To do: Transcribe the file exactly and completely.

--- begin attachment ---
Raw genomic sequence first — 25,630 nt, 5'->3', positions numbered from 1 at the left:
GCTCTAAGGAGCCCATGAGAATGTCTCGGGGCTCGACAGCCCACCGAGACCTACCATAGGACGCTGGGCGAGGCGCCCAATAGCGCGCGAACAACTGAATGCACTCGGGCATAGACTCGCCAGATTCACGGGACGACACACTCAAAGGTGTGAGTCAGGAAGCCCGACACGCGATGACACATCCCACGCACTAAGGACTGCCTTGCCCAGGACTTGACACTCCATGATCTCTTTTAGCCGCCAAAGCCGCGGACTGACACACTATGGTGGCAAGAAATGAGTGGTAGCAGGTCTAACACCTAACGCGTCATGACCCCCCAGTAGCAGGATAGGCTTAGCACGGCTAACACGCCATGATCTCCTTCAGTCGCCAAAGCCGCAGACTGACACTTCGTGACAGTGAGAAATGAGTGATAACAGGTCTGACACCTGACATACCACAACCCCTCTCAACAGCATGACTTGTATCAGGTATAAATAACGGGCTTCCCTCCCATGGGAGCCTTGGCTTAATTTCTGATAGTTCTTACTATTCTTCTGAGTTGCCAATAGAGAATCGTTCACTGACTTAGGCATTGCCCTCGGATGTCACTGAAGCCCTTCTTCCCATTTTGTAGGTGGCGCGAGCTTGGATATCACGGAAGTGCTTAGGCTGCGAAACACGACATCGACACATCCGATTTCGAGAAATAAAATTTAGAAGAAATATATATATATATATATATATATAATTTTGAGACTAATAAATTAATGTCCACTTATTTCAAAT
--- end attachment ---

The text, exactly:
Raw genomic sequence first — 25,630 nt, 5'->3', positions numbered from 1 at the left:
GCTCTAAGGAGCCCATGAGAATGTCTCGGGGCTCGACAGCCCACCGAGACCTACCATAGGACGCTGGGCGAGGCGCCCAATAGCGCGCGAACAACTGAATGCACTCGGGCATAGACTCGCCAGATTCACGGGACGACACACTCAAAGGTGTGAGTCAGGAAGCCCGACACGCGATGACACATCCCACGCACTAAGGACTGCCTTGCCCAGGACTTGACACTCCATGATCTCTTTTAGCCGCCAAAGCCGCGGACTGACACACTATGGTGGCAAGAAATGAGTGGTAGCAGGTCTAACACCTAACGCGTCATGACCCCCCAGTAGCAGGATAGGCTTAGCACGGCTAACACGCCATGATCTCCTTCAGTCGCCAAAGCCGCAGACTGACACTTCGTGACAGTGAGAAATGAGTGATAACAGGTCTGACACCTGACATACCACAACCCCTCTCAACAGCATGACTTGTATCAGGTATAAATAACGGGCTTCCCTCCCATGGGAGCCTTGGCTTAATTTCTGATAGTTCTTACTATTCTTCTGAGTTGCCAATAGAGAATCGTTCACTGACTTAGGCATTGCCCTCGGATGTCACTGAAGCCCTTCTTCCCATTTTGTAGGTGGCGCGAGCTTGGATATCACGGAAGTGCTTAGGCTGCGAAACACGACATCGACACATCCGATTTCGAGAAATAAAATTTAGAAGAAATATATATATATATATATATATATAATTTTGAGACTAATAAATTAATGTCCACTTATTTCAAAT